While stats are easy to pinpoint, the underlying cause of this swinging of the historic pendulum is less definable. As Robinson asserted, part of it is that the entire contingent of swimmers is improving, even if the growth isn’t necessarily equivalent on both sides.

“I think the coaches are just getting smarter,’ Haverford boys and girls coach Matt Stewart said. “It’s a lot easier to access information on how to work with kids and get them to be faster sooner. I think the sport has changed so much in the past 10-15 years. Gone are the days that we’re just going to pound yards, yards, yards and race pace will come later. You’re seeing a lot more, a lot sooner.’

Other factors play into the development. Robinson, for instance, notes an increased tendency among boys to divide their attentions between multiple sports, something he encourages at younger ages. The resurgence of Suburban Swim Club — where Cullen, Martin and Strath Haven teammate Camille Jablonski, among others, train — has boosted the overall level in the area.

But much of the progress comes down to the zeitgeist of the era in which the current group developed. While they were in the age-group ranks, Pennsylvania girls swimming history was being rewritten at every level by Emily Cameron, Christina Leander, Meaghan Raab, Leah Smith and others, all of whom have advanced to high levels of the collegiate swimming.

On a more local level, buzz has surrounded swimmers like McKenzie Street, a three-time All-Delco at Episcopal Academy, and Val Yoshimura, a Suburban swimmer and senior at Baldwin School who qualified for Olympic Trials in 2012, since they were eight. That hype is magnified in the interconnected web of club swimming, producing a knock-on effect that propels others to strive for more.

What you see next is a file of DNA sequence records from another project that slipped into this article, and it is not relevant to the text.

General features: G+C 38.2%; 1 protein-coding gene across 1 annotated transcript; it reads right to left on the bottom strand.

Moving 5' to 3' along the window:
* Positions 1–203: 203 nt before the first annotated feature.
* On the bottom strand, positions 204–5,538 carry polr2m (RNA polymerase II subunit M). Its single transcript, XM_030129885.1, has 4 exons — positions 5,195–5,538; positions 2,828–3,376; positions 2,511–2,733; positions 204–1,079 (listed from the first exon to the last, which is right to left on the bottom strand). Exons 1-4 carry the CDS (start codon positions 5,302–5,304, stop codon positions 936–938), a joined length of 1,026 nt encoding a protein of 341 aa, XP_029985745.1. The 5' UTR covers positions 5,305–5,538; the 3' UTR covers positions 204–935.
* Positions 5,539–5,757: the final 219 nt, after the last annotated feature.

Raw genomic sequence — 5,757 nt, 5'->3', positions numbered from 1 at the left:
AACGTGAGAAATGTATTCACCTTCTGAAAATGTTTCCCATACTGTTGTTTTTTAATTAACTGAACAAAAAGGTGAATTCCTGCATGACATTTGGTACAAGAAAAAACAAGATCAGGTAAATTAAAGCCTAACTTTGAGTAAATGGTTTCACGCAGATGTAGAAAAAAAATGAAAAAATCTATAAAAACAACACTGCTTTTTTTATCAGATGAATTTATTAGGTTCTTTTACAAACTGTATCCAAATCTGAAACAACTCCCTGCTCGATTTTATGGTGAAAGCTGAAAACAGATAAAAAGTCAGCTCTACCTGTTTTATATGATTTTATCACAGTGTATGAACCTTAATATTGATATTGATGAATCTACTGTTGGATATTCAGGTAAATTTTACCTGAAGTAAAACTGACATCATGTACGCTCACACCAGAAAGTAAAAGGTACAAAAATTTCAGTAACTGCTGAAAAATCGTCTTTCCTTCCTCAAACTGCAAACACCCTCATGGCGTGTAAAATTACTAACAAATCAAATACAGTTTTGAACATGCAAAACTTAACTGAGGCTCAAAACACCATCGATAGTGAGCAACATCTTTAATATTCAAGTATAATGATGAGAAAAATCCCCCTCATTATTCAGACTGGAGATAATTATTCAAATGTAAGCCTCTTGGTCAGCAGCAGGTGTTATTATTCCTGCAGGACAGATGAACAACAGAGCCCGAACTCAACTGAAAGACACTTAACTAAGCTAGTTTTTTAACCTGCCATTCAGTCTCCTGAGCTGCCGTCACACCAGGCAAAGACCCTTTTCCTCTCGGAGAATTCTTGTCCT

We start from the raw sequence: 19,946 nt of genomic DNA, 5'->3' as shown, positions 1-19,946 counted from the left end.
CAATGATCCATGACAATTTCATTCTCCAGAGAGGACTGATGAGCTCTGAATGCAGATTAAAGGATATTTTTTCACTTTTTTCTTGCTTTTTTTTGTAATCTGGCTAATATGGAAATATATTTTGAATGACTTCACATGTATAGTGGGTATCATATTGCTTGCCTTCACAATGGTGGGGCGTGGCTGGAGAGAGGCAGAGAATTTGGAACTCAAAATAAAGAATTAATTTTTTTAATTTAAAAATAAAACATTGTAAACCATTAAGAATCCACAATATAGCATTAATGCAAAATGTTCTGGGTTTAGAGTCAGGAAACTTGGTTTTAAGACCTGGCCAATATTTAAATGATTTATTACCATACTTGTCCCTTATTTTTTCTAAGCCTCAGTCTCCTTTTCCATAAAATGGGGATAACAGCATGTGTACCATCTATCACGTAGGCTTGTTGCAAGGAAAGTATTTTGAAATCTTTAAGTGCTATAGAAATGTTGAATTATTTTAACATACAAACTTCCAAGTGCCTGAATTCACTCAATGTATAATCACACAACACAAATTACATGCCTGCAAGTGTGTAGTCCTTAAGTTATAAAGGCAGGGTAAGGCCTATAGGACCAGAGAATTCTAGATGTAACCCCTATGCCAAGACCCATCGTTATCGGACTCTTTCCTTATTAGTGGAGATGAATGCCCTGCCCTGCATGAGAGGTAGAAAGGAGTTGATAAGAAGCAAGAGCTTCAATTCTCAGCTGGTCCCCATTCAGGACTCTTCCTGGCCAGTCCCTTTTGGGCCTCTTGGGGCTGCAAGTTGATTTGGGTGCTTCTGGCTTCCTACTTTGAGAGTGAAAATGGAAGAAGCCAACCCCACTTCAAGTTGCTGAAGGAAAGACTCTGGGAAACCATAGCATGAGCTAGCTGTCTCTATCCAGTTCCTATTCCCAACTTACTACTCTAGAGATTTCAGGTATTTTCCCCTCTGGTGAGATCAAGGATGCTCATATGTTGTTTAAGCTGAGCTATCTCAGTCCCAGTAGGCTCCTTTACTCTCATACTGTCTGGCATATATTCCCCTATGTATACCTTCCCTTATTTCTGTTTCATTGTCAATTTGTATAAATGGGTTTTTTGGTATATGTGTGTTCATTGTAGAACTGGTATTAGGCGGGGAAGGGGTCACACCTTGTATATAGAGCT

“Somebody started a legacy,’ said Stewart, who saw the same effect when Ryan was the local titan. “So when these girls were eight, nine, 10 years old and they were on deck at a meet or even at the club, it was like ‘ I want to be like her someday.’ Kids need role models, and they really are role models for the little guys. They see, ‘ oh that’s how that kid trains.’ A lot of times you’ll hear swimmers say, ‘ I do this because that’s what I saw him do or her do.”

Whatever is behind it, the fact remains that this era appears to have staying power. All of the individual swimmers at states save one (Haverford’s Emily Wolfe) are underclassmen. The last two Daily Times girls swimmers of the year — EA’s Sarah Baturka and Seiberlich — won as freshmen.

As the club calendar careens toward an Olympic year, with berths in trials a potential career-defining accomplishment for many (Seiberlich has already qualified in several events), where the cascade of development leads next is anybody’s guess.

“A lot of it starts at the age-group rankings,’ Stewart said. “If you get one or two girls coming out of one summer swim club, say, it takes something like that to spark a mini-revolution in the area.’